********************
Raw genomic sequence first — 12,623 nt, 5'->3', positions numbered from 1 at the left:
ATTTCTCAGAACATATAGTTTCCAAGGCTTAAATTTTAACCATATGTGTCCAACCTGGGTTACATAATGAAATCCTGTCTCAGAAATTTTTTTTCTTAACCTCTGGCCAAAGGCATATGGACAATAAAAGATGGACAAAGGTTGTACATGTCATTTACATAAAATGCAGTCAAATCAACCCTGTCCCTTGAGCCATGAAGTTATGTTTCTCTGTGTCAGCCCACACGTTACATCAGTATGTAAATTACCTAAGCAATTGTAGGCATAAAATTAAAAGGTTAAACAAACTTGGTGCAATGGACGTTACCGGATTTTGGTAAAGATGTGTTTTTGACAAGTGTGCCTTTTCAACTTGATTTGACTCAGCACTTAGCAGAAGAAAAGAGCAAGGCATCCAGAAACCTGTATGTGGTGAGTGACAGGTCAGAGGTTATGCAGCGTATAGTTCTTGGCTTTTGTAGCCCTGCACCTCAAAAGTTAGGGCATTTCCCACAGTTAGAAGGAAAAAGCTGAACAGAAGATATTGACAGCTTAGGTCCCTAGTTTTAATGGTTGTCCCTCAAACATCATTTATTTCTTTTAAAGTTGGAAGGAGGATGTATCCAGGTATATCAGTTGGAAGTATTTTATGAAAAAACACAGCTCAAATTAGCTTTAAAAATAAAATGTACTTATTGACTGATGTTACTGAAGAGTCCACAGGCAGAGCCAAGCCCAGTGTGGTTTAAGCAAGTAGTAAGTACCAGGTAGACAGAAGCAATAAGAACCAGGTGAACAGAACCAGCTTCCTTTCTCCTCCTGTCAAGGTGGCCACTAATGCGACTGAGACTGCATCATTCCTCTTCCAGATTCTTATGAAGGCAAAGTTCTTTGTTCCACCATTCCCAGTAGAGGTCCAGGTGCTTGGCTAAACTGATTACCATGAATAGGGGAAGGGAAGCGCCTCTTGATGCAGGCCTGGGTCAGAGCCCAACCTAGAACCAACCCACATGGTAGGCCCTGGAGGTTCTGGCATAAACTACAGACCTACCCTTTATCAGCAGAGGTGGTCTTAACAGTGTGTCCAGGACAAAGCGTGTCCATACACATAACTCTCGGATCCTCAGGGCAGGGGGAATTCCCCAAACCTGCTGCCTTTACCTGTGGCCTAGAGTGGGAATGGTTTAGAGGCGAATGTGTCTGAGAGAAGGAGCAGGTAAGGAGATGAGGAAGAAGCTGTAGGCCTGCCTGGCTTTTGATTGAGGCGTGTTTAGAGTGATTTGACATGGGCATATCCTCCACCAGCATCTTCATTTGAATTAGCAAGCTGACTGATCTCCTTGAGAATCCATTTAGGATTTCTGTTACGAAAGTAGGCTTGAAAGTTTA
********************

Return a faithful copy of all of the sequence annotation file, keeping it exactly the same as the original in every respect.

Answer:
Raw genomic sequence first — 12,623 nt, 5'->3', positions numbered from 1 at the left:
ATTTCTCAGAACATATAGTTTCCAAGGCTTAAATTTTAACCATATGTGTCCAACCTGGGTTACATAATGAAATCCTGTCTCAGAAATTTTTTTTCTTAACCTCTGGCCAAAGGCATATGGACAATAAAAGATGGACAAAGGTTGTACATGTCATTTACATAAAATGCAGTCAAATCAACCCTGTCCCTTGAGCCATGAAGTTATGTTTCTCTGTGTCAGCCCACACGTTACATCAGTATGTAAATTACCTAAGCAATTGTAGGCATAAAATTAAAAGGTTAAACAAACTTGGTGCAATGGACGTTACCGGATTTTGGTAAAGATGTGTTTTTGACAAGTGTGCCTTTTCAACTTGATTTGACTCAGCACTTAGCAGAAGAAAAGAGCAAGGCATCCAGAAACCTGTATGTGGTGAGTGACAGGTCAGAGGTTATGCAGCGTATAGTTCTTGGCTTTTGTAGCCCTGCACCTCAAAAGTTAGGGCATTTCCCACAGTTAGAAGGAAAAAGCTGAACAGAAGATATTGACAGCTTAGGTCCCTAGTTTTAATGGTTGTCCCTCAAACATCATTTATTTCTTTTAAAGTTGGAAGGAGGATGTATCCAGGTATATCAGTTGGAAGTATTTTATGAAAAAACACAGCTCAAATTAGCTTTAAAAATAAAATGTACTTATTGACTGATGTTACTGAAGAGTCCACAGGCAGAGCCAAGCCCAGTGTGGTTTAAGCAAGTAGTAAGTACCAGGTAGACAGAAGCAATAAGAACCAGGTGAACAGAACCAGCTTCCTTTCTCCTCCTGTCAAGGTGGCCACTAATGCGACTGAGACTGCATCATTCCTCTTCCAGATTCTTATGAAGGCAAAGTTCTTTGTTCCACCATTCCCAGTAGAGGTCCAGGTGCTTGGCTAAACTGATTACCATGAATAGGGGAAGGGAAGCGCCTCTTGATGCAGGCCTGGGTCAGAGCCCAACCTAGAACCAACCCACATGGTAGGCCCTGGAGGTTCTGGCATAAACTACAGACCTACCCTTTATCAGCAGAGGTGGTCTTAACAGTGTGTCCAGGACAAAGCGTGTCCATACACATAACTCTCGGATCCTCAGGGCAGGGGGAATTCCCCAAACCTGCTGCCTTTACCTGTGGCCTAGAGTGGGAATGGTTTAGAGGCGAATGTGTCTGAGAGAAGGAGCAGGTAAGGAGATGAGGAAGAAGCTGTAGGCCTGCCTGGCTTTTGATTGAGGCGTGTTTAGAGTGATTTGACATGGGCATATCCTCCACCAGCATCTTCATTTGAATTAGCAAGCTGACTGATCTCCTTGAGAATCCATTTAGGATTTCTGTTACGAAAGTAGGCTTGAAAGTTTA